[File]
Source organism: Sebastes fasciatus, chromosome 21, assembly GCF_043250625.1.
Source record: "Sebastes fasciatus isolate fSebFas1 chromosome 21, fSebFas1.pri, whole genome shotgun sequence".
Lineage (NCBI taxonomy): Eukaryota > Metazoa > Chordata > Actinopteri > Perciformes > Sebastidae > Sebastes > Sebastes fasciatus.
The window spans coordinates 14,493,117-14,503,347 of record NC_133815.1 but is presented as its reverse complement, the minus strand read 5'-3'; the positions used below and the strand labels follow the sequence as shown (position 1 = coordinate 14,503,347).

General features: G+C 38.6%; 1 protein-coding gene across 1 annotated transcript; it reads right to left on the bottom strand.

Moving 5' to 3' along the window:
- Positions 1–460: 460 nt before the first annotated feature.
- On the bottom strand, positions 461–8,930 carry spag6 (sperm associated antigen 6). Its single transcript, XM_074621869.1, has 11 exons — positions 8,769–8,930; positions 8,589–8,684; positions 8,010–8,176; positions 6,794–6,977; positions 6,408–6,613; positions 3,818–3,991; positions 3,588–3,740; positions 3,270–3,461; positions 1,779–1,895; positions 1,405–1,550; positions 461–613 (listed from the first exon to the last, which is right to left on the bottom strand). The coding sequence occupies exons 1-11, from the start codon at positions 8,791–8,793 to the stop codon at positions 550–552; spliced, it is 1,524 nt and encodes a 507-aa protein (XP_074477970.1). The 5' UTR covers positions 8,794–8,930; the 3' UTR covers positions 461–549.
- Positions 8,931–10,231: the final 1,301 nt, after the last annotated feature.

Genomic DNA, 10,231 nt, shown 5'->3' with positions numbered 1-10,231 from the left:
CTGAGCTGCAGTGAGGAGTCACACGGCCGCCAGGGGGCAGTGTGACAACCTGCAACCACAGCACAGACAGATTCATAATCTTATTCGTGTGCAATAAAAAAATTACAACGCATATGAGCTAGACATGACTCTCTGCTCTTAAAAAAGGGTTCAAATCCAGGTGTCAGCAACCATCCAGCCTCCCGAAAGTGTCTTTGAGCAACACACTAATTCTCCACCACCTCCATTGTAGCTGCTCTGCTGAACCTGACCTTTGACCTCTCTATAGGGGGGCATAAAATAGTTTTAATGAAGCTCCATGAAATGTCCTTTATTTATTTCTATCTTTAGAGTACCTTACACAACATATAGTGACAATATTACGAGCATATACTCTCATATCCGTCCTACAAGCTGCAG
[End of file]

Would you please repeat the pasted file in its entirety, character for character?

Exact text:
Source organism: Sebastes fasciatus, chromosome 21, assembly GCF_043250625.1.
Source record: "Sebastes fasciatus isolate fSebFas1 chromosome 21, fSebFas1.pri, whole genome shotgun sequence".
Lineage (NCBI taxonomy): Eukaryota > Metazoa > Chordata > Actinopteri > Perciformes > Sebastidae > Sebastes > Sebastes fasciatus.
The window spans coordinates 14,493,117-14,503,347 of record NC_133815.1 but is presented as its reverse complement, the minus strand read 5'-3'; the positions used below and the strand labels follow the sequence as shown (position 1 = coordinate 14,503,347).

General features: G+C 38.6%; 1 protein-coding gene across 1 annotated transcript; it reads right to left on the bottom strand.

Moving 5' to 3' along the window:
- Positions 1–460: 460 nt before the first annotated feature.
- On the bottom strand, positions 461–8,930 carry spag6 (sperm associated antigen 6). Its single transcript, XM_074621869.1, has 11 exons — positions 8,769–8,930; positions 8,589–8,684; positions 8,010–8,176; positions 6,794–6,977; positions 6,408–6,613; positions 3,818–3,991; positions 3,588–3,740; positions 3,270–3,461; positions 1,779–1,895; positions 1,405–1,550; positions 461–613 (listed from the first exon to the last, which is right to left on the bottom strand). The coding sequence occupies exons 1-11, from the start codon at positions 8,791–8,793 to the stop codon at positions 550–552; spliced, it is 1,524 nt and encodes a 507-aa protein (XP_074477970.1). The 5' UTR covers positions 8,794–8,930; the 3' UTR covers positions 461–549.
- Positions 8,931–10,231: the final 1,301 nt, after the last annotated feature.

Genomic DNA, 10,231 nt, shown 5'->3' with positions numbered 1-10,231 from the left:
CTGAGCTGCAGTGAGGAGTCACACGGCCGCCAGGGGGCAGTGTGACAACCTGCAACCACAGCACAGACAGATTCATAATCTTATTCGTGTGCAATAAAAAAATTACAACGCATATGAGCTAGACATGACTCTCTGCTCTTAAAAAAGGGTTCAAATCCAGGTGTCAGCAACCATCCAGCCTCCCGAAAGTGTCTTTGAGCAACACACTAATTCTCCACCACCTCCATTGTAGCTGCTCTGCTGAACCTGACCTTTGACCTCTCTATAGGGGGGCATAAAATAGTTTTAATGAAGCTCCATGAAATGTCCTTTATTTATTTCTATCTTTAGAGTACCTTACACAACATATAGTGACAATATTACGAGCATATACTCTCATATCCGTCCTACAAGCTGCAG